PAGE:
‘From a threat to an imminent crisis’

These three photographs depict an example of what water collection points will be like.

Last year mayor Patricia de Lille told Capetonians “a well run City does not run out of water”, but she changed her tune last week, warning Day Zero was now “very likely”.

Cape Town is now bracing for a humanitarian crisis with fewer than 80 days to go before it becomes the first major city in the world to run out of water.

Western Cape Premier Helen Zille met with the army, the police, National Disaster Management the State Security Agency, among others, at the Provincial Disaster Management Centre, at Tygerberg Hospital, on Monday, to discuss contingency plans.

She has also written to President Jacob Zuma, warning the drought had gone “from a threat to an imminent crisis” and urging him to declare a national disaster.

Meanwhile, work has started on the 200 collection points across the city where Capetonians will go for their daily 25-litre water ration, under armed guard, after the taps run dry. An announcement is expected soon from the City on where all the collections points will be.

Last week, council voted to ratchet up water restrictions to Level 6B from February 1, only a month after Level 6 restrictions started on January 1. Level 6B rations residents to 50 litres a day, or 6 000 litres a household a month to make up for the many months of missing the 500 million litre per day collective consumption target.

A planned drought levy was scrapped in favour of punitive tariffs with exponentially higher rates for those using more than 6 000 litres.

A household bill will jump from R28.44 to R145.98 at the 6 000-litre mark.

A household using 50 000 litres will pay thousands of rand more:
R2 888.81 to R20 619.57.

Ms De Lille said she would personally guarantee that residents using less than 6 000 litres a month would be exempt from the higher tariffs.

In a sternly worded statement last week, she warned the city had “reached a point of no return” and that Day Zero was now “very likely” to happen on April 21 because
60% of Capetonians were still “callously” using more than 87 litres a day.

Then this week, Day Zero jumped to Thursday April 12.

Level 6B will also limit irrigation using boreholes and wellpoints and the new daily collective consumption target is now 450 million litres a day.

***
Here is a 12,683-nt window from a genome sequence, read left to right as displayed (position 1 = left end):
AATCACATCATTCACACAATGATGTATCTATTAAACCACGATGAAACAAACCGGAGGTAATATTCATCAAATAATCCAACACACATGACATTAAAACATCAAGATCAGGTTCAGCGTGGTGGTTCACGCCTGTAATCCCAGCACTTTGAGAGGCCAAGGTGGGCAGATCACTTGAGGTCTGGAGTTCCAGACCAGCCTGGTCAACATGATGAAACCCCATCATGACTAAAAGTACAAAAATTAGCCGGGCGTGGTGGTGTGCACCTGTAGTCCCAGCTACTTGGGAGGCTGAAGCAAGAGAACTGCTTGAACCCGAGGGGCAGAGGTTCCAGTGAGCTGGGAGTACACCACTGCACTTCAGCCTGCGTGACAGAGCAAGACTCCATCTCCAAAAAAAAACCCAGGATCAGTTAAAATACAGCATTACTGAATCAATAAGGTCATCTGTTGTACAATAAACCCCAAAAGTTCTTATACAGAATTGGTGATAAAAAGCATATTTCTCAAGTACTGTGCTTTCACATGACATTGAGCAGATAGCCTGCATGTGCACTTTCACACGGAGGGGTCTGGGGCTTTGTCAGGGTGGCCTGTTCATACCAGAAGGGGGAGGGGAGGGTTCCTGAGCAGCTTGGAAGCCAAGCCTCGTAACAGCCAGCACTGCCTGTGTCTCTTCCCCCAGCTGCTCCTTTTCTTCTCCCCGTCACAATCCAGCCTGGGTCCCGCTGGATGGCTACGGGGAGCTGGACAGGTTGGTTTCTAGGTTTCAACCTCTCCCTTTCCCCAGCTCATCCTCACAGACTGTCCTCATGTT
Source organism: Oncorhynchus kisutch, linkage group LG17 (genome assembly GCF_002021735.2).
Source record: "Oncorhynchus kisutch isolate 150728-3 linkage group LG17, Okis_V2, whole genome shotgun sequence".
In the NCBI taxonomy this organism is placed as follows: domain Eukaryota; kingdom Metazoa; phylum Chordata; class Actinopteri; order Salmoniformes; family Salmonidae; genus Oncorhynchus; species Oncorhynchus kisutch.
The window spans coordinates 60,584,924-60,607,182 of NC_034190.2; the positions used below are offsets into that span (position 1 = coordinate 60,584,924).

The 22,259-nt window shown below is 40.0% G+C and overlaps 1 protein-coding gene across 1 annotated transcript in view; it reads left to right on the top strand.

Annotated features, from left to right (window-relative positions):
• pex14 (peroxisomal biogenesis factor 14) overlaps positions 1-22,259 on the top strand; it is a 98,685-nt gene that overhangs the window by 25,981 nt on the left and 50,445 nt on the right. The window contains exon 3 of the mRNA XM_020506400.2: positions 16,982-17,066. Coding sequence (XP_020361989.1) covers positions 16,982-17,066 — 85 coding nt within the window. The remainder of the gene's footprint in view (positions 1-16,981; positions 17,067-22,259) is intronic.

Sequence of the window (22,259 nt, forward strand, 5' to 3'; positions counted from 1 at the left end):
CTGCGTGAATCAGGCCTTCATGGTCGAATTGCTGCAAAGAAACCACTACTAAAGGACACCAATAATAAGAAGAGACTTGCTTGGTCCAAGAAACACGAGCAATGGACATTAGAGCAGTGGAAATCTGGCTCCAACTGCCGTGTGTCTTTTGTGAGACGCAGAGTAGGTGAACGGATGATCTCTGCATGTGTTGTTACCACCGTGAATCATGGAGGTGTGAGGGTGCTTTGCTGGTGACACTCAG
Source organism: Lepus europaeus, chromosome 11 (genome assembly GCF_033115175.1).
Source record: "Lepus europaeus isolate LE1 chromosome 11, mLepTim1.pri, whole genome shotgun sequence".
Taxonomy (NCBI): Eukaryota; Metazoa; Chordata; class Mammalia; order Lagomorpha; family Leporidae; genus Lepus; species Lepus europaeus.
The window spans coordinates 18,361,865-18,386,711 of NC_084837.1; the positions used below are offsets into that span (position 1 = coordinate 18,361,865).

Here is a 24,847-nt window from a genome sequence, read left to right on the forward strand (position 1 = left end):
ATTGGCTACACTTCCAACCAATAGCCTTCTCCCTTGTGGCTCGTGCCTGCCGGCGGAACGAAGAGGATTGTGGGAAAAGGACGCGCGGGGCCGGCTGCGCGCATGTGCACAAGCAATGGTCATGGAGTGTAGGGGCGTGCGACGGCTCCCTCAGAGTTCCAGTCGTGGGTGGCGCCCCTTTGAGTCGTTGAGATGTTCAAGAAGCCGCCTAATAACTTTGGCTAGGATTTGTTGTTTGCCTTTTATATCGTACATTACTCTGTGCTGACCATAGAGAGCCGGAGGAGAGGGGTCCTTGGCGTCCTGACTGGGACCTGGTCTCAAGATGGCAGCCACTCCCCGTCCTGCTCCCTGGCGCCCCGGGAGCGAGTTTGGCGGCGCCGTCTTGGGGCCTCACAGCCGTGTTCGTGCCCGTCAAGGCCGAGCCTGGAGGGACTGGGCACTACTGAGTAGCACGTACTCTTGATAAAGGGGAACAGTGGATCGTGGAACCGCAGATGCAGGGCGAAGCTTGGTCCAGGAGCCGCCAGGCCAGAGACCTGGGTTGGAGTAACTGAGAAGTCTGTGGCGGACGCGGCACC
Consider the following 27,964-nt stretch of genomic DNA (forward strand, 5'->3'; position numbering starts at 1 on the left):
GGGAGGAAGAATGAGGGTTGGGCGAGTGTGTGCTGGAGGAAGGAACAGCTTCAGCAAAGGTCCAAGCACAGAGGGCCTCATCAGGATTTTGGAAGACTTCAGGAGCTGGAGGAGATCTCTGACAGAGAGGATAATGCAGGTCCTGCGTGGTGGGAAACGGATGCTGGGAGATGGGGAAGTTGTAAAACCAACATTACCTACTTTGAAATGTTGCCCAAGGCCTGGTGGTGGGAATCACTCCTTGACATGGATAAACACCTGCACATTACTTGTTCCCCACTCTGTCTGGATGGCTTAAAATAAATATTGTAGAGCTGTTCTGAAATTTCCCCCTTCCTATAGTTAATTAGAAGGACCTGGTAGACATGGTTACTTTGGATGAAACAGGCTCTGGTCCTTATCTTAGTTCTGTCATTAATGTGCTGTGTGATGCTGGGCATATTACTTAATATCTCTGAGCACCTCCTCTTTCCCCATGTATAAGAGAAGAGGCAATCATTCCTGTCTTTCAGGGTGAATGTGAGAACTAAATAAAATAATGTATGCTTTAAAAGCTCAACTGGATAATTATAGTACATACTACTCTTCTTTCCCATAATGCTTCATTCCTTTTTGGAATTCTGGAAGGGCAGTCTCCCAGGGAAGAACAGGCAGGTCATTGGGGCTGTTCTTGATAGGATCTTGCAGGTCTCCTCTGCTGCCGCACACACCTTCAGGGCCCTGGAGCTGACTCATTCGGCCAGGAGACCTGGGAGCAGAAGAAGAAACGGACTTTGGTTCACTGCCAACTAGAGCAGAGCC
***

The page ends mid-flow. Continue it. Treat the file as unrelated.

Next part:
Ward councillor Felicity Purchase said the City has a water collection test site in Maitland and local water collection points would be adapted according to circumstances. She
said they would be well lit, open 24 hours with round-the-clock secur-

There will also be an operations centre for reporting problems.

It was likely ration vouchers would be given to residents based on the sizes of their households. Residents would have to take their own containers to collect water.

There is likely to be a drive-through area and special arrangements will be made for the elderly, disadvantaged and disabled residents who will be accommodated separately.

The chairman of the Sunnydale Ratepayers’ Association (SRA), Chris Dooner, said, to date, they only have a vague idea of how the system will work and therefore any comment would be speculative.

However, he said the SRA committee would be meeting with Ms Purchase and a member of the South Peninsula Water Task Team on Monday February 5 to discuss water collection point procedure, water security and related plans for the area.

“After this meeting we will be better appraised. Until then comment from us would be premature, confusing and could well be dangerous,” he said.

The SRA would hold a meeting and use email and social media to brief residents once it had more information, he said.

“The situation is of great concern and will need precision planning, tight security, clear communication and most importantly for the authorities and community to work together,” he said.

Ms De Lille said teams are working around the clock to deliver the emergency plan for desalination, groundwater and water reuse however, this alone is not enough to avoid Day Zero without savings from all residents.

Water restriction violations can be sent to water.restrictions@capetown.gov.za

For more information on water usage, visit the City’s water dashboard at www.capetown.gov.za/dayzerodashboard